Use of www.mondaq.com

To Use Mondaq.com you must be: eighteen (18) years old or over; legally capable of entering into binding contracts; and not in any way prohibited by the applicable law to enter into these Terms in the jurisdiction which you are currently located.

You may use the Website as an unregistered user, however, you are required to register as a user if you wish to read the full text of the Content or to receive the Services.

You may not modify, publish, transmit, transfer or sell, reproduce, create derivative works from, distribute, perform, link, display, or in any way exploit any of the Content, in whole or in part, except as expressly permitted in these Terms or with the prior written consent of Mondaq. You may not use electronic or other means to extract details or information from the Content. Nor shall you extract information about users or Contributors in order to offer them any services or products.

In your use of the Website and/or Services you shall: comply with all applicable laws, regulations, directives and legislations which apply to your Use of the Website and/or Services in whatever country you are physically located including without limitation any and all consumer law, export control laws and regulations; provide to us true, correct and accurate information and promptly inform us in the event that any information that you have provided to us changes or becomes inaccurate; notify Mondaq immediately of any circumstances where you have reason to believe that any Intellectual Property Rights or any other rights of any third party may have been infringed; co-operate with reasonable security or other checks or requests for information made by Mondaq from time to time; and at all times be fully liable for the breach of any of these Terms by a third party using your login details to access the Website and/or Services

however, you shall not: do anything likely to impair, interfere with or damage or cause harm or distress to any persons, or the network; do anything that will infringe any Intellectual Property Rights or other rights of Mondaq or any third party; or use the Website, Services and/or Content otherwise than in accordance with these Terms; use any trade marks or service marks of Mondaq or the Contributors, or do anything which may be seen to take unfair advantage of the reputation and goodwill of Mondaq or the Contributors, or the Website, Services and/or Content.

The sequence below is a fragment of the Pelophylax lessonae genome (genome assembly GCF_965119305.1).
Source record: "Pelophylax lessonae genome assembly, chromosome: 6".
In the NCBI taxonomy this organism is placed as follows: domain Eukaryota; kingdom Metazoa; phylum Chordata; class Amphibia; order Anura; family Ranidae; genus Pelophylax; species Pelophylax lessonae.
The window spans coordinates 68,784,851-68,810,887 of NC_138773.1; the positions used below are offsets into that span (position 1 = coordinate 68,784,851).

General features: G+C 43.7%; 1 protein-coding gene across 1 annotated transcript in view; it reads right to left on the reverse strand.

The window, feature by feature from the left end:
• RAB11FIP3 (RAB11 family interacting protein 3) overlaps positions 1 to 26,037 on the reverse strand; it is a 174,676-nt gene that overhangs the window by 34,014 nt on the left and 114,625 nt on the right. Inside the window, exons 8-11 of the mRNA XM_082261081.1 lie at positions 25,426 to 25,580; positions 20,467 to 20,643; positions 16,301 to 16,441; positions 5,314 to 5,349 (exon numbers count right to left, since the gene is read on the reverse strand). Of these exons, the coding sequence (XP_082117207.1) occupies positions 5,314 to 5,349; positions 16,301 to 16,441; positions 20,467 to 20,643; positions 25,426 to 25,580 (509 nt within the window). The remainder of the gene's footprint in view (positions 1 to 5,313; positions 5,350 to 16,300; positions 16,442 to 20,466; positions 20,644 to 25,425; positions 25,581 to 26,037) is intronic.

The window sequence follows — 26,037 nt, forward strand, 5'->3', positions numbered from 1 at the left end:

Mondaq reserves the right, in its sole discretion, to take any action that it deems necessary and appropriate in the event it considers that there is a breach or threatened breach of the Terms.

Mondaq’s Rights and Obligations

Unless otherwise expressly set out to the contrary, nothing in these Terms shall serve to transfer from Mondaq to you, any Intellectual Property Rights owned by and/or licensed to Mondaq and all rights, title and interest in and to such Intellectual Property Rights will remain exclusively with Mondaq and/or its licensors.

Mondaq shall use its reasonable endeavours to make the Website and Services available to you at all times, but we cannot guarantee an uninterrupted and fault free service.

Mondaq reserves the right to make changes to the services and/or the Website or part thereof, from time to time, and we may add, remove, modify and/or vary any elements of features and functionalities of the Website or the services.

Mondaq also reserves the right from time to time to monitor your Use of the Website and/or services.

Disclaimer